Just watched this the other night. Apparently it’s polarized Alien fans.
I liked it. It was a pulp sci-fi movie in my opinion. It’s hard to discuss it without spoilers though so there are some below.
Prometheus:Alien::Derleth:Lovecraft. Same universe, totally different stories. Like Derleth’s (or Lumley’s) mythos stories, Prometheus has characters that are more proactive, and strive to do more than survive. In this way it follows in the footsteps of the Aliens sequels. It is not really a horror movie like Alien was. It is more of a classic pulp science fiction romp where wild ideas get thrown around.
On the other hand, Prometheus‘ story line is less about the creatures from Alien than it is about the deeper context, as it looks at the origins of humanity as well as the aliens. Spoilers: The origins of them both appear to be with the same alien race: the Engineers. These space-faring titans created humans and later planned to send the Alien aliens to wipe us out. (They apparently decide to destroy humanity at about the time Jesus would have been crucified, if he were a real person. Maybe he was an Engineer too. The Engineers had a reason to destroy humanity.) The twist ending suggests there will be a sequel. It’s not actually a cliffhanger, but it left enough loose strings that the continuation of the story would reveal more of the Engineer’s secrets.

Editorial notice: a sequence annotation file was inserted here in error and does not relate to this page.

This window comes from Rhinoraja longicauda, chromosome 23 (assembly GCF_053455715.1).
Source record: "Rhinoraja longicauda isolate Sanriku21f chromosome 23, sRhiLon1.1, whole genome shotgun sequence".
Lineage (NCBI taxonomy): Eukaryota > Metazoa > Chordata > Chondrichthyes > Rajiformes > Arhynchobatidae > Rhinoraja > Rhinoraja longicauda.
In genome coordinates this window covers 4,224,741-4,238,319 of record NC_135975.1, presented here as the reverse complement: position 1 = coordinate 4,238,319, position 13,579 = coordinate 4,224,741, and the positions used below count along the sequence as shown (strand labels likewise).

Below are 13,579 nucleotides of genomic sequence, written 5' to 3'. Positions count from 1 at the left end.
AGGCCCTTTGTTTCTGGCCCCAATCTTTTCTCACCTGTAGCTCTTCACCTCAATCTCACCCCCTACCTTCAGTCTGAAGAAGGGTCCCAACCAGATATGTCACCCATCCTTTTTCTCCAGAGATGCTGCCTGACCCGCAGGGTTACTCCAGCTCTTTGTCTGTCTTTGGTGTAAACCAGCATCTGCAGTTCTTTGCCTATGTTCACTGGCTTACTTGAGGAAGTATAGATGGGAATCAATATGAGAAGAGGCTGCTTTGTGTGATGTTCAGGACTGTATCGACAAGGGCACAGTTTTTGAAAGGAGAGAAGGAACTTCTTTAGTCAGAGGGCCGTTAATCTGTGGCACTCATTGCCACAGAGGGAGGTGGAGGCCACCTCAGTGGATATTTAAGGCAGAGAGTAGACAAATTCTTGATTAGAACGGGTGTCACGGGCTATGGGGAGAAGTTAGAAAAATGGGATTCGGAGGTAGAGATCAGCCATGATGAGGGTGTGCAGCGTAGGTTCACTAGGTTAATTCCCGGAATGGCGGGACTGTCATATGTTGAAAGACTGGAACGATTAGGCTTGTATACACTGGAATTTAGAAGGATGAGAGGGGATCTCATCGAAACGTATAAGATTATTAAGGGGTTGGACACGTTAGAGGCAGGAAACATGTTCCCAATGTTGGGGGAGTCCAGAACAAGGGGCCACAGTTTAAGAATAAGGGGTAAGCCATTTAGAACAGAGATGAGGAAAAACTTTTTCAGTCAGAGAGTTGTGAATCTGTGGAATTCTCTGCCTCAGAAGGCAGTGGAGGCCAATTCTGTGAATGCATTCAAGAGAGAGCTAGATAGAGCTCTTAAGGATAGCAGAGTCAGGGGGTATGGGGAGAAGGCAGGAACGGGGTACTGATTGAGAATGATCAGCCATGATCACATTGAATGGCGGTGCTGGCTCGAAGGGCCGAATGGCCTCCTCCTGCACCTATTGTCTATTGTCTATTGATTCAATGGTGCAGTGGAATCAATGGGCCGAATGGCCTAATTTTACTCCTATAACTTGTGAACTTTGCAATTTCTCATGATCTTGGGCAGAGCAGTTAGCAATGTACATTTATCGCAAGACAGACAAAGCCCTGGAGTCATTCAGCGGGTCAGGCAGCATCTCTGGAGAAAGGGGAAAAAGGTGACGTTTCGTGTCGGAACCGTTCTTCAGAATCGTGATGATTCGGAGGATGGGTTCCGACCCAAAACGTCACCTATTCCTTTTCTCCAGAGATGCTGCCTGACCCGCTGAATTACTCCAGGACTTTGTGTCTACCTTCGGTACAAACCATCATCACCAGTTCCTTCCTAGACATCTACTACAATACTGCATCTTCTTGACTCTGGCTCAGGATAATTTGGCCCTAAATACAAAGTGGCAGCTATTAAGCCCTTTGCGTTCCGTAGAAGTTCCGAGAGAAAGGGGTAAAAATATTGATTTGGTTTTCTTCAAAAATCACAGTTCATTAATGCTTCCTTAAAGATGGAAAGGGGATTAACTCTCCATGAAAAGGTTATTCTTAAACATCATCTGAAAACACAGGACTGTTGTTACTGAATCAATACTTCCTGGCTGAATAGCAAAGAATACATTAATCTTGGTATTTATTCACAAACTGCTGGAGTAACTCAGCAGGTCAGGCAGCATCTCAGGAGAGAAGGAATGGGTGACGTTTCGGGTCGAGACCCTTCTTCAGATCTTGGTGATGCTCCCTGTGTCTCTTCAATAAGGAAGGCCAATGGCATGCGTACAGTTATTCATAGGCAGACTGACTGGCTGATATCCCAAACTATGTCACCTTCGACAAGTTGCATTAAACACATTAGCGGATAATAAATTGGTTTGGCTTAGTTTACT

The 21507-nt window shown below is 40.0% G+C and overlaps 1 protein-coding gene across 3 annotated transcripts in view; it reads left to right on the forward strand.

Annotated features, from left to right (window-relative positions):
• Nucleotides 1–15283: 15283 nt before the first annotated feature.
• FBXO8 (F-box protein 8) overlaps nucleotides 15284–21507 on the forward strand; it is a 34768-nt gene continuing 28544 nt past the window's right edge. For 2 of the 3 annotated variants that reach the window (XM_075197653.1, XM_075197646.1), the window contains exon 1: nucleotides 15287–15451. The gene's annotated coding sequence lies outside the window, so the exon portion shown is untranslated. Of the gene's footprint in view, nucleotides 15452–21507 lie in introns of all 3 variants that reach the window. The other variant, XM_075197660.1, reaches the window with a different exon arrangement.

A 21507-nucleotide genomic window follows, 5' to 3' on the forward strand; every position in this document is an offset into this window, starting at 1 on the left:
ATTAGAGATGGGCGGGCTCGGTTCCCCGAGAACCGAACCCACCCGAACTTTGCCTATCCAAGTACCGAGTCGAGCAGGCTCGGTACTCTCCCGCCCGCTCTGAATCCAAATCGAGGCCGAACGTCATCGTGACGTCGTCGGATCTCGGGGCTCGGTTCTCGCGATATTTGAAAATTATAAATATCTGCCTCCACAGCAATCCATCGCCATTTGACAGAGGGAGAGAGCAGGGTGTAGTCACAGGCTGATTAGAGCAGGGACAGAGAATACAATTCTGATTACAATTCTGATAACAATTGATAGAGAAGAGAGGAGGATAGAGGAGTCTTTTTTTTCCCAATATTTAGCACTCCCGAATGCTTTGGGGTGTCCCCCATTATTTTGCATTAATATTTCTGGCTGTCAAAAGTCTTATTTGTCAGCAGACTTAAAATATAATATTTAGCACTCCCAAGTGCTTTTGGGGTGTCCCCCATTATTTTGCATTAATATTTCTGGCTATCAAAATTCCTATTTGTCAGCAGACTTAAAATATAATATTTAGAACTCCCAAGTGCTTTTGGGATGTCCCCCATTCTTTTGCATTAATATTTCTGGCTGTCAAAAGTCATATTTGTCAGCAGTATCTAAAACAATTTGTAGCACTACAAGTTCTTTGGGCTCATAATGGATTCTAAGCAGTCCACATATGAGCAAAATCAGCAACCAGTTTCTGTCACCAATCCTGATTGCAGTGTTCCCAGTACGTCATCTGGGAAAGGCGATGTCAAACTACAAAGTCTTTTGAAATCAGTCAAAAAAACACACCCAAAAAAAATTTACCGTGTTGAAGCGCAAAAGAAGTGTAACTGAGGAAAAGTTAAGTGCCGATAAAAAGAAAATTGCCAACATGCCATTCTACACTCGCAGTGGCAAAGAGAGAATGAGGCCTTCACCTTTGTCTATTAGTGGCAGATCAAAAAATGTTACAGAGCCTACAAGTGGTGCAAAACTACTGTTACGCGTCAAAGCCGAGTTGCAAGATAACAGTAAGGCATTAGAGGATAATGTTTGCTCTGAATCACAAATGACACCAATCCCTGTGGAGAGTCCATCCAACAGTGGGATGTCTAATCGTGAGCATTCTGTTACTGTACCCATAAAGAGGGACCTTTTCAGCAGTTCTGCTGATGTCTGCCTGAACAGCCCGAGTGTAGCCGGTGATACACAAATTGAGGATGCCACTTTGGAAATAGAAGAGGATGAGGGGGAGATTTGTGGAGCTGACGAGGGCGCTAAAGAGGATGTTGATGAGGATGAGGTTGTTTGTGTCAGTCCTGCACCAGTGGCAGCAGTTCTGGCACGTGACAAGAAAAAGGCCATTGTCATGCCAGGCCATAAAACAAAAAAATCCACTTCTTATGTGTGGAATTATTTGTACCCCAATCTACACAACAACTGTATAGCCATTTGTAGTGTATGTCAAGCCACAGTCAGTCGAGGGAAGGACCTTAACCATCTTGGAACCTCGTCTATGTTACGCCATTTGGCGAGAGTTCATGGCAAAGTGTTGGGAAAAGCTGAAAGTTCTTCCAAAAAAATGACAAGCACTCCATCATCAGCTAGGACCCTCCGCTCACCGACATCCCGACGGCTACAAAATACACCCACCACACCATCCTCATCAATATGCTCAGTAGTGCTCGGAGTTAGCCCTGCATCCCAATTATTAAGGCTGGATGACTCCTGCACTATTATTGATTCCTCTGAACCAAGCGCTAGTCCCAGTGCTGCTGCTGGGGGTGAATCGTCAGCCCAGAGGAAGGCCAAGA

There are a lot of imperfections in the movie (not a lot of characterization of the minor characters, plausibility issues, and very loose science), but the visuals and performances of the main characters make up for these enough to make it a good movie. As far as writing goes, it is one of those movies like the Matrix that mentions rather than engages in philosophy. (Pulp fiction had deeper discourse going on in the hitmen scenes.) Still, there is some promise that a sequel might develop some of the ideas the film suggests.
As D&D fodder, Prometheus is in some ways a dungeon crawl, complete with exploring and scurrying back to “camp” and various traps and tricks. The Titans make great villains, and the monsters (the Alien/worm hybrids and the apparently different sort of infection we see when one character is “infected” by what might be Titan DNA, as well as the supersized face-hugger) would work in D&D.